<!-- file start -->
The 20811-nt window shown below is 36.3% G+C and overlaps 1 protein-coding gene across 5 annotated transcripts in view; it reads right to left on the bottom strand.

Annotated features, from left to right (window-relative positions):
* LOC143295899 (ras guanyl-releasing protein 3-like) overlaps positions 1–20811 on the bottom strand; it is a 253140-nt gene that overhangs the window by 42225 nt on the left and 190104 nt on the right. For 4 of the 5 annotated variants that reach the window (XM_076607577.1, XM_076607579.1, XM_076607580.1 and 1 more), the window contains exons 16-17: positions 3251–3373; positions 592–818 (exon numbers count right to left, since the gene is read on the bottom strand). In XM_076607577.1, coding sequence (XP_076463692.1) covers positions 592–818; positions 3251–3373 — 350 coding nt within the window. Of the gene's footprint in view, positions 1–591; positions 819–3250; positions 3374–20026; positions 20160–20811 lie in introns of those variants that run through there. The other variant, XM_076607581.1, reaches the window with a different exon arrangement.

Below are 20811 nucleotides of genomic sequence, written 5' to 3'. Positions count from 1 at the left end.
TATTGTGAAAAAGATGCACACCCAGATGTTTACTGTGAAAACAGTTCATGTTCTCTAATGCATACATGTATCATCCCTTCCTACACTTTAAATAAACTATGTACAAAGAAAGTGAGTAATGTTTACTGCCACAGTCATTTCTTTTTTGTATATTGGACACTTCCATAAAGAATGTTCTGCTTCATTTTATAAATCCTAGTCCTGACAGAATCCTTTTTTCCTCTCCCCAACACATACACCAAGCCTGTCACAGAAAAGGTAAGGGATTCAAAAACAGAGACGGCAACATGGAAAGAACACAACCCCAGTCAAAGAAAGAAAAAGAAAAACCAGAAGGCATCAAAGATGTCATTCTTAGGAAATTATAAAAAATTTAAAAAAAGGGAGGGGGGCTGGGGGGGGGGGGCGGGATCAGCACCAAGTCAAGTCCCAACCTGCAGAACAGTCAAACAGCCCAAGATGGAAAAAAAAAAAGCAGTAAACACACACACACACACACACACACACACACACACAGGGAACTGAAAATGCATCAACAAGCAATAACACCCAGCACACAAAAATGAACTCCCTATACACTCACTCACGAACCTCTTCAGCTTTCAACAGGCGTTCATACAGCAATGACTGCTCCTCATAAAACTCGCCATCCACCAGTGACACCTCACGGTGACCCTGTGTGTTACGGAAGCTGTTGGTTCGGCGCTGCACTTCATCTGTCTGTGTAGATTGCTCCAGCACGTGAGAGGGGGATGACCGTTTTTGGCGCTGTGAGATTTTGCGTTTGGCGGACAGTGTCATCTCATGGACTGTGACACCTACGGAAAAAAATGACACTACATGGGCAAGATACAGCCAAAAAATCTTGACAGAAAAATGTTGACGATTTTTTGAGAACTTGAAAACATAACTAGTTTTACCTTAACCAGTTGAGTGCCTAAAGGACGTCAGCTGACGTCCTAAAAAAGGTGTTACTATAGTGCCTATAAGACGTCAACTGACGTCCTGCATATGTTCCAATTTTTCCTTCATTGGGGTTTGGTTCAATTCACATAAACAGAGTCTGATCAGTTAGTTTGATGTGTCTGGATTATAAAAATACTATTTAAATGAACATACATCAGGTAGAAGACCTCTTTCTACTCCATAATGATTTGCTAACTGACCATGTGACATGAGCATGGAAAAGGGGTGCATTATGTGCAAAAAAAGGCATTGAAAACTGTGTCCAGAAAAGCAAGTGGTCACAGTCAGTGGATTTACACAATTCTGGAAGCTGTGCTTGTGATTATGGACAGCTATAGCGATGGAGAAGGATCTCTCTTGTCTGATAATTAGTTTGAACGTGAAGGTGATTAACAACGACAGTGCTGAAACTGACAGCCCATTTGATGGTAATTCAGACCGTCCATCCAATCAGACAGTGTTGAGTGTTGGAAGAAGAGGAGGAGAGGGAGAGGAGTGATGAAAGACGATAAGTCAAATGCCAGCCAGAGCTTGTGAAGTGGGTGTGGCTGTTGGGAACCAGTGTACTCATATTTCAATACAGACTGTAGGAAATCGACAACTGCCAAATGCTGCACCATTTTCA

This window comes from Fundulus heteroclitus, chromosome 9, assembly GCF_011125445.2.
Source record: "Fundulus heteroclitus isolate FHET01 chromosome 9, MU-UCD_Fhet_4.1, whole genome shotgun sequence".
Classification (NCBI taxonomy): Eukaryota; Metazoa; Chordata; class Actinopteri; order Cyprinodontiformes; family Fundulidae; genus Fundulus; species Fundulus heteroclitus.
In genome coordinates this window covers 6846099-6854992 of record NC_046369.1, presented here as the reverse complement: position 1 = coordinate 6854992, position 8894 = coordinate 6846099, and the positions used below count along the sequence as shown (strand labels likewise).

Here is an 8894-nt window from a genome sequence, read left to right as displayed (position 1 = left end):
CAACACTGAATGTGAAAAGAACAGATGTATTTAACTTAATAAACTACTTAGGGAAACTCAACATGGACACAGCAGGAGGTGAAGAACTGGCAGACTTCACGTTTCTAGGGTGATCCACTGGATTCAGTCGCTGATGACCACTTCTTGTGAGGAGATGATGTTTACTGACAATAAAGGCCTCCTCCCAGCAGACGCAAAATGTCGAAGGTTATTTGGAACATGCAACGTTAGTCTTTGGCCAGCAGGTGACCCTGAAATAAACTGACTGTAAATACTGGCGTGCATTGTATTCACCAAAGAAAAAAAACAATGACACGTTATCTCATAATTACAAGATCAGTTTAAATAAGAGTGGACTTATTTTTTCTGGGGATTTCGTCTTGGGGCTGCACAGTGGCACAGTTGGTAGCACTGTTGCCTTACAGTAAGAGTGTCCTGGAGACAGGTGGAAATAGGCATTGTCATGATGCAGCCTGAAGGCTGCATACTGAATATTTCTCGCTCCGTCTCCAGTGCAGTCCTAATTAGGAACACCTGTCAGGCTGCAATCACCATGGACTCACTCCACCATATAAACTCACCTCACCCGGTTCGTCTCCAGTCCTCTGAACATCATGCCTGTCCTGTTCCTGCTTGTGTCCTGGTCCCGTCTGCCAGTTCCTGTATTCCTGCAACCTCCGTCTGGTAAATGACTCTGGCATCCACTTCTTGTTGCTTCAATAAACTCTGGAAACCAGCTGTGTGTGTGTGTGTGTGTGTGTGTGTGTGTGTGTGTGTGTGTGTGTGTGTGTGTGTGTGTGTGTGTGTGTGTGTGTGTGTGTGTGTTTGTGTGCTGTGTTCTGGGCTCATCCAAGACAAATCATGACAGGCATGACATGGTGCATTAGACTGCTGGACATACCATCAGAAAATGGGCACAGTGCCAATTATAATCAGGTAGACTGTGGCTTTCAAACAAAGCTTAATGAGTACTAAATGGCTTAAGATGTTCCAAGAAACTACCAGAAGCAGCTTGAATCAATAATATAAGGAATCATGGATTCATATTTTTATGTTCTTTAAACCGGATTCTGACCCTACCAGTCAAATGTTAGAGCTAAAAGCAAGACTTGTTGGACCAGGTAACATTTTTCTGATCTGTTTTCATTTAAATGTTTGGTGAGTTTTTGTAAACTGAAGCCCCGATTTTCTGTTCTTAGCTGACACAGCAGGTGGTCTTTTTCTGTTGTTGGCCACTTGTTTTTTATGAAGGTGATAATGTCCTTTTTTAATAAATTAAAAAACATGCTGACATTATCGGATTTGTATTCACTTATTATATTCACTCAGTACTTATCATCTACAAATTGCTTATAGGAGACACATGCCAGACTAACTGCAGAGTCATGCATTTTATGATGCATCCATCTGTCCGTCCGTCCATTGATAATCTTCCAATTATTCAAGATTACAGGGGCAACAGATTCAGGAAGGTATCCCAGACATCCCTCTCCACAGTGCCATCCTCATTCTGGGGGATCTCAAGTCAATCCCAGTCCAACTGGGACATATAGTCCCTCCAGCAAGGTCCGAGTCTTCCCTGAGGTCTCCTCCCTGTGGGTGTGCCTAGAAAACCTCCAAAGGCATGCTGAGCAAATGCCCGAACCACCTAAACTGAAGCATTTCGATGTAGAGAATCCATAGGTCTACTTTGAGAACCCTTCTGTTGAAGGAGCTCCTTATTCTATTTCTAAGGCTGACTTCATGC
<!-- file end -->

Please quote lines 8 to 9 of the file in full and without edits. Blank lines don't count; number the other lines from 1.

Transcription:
Classification (NCBI taxonomy): Eukaryota; Metazoa; Chordata; class Actinopteri; order Cyprinodontiformes; family Fundulidae; genus Fundulus; species Fundulus heteroclitus.
In genome coordinates this window covers 6846099-6854992 of record NC_046369.1, presented here as the reverse complement: position 1 = coordinate 6854992, position 8894 = coordinate 6846099, and the positions used below count along the sequence as shown (strand labels likewise).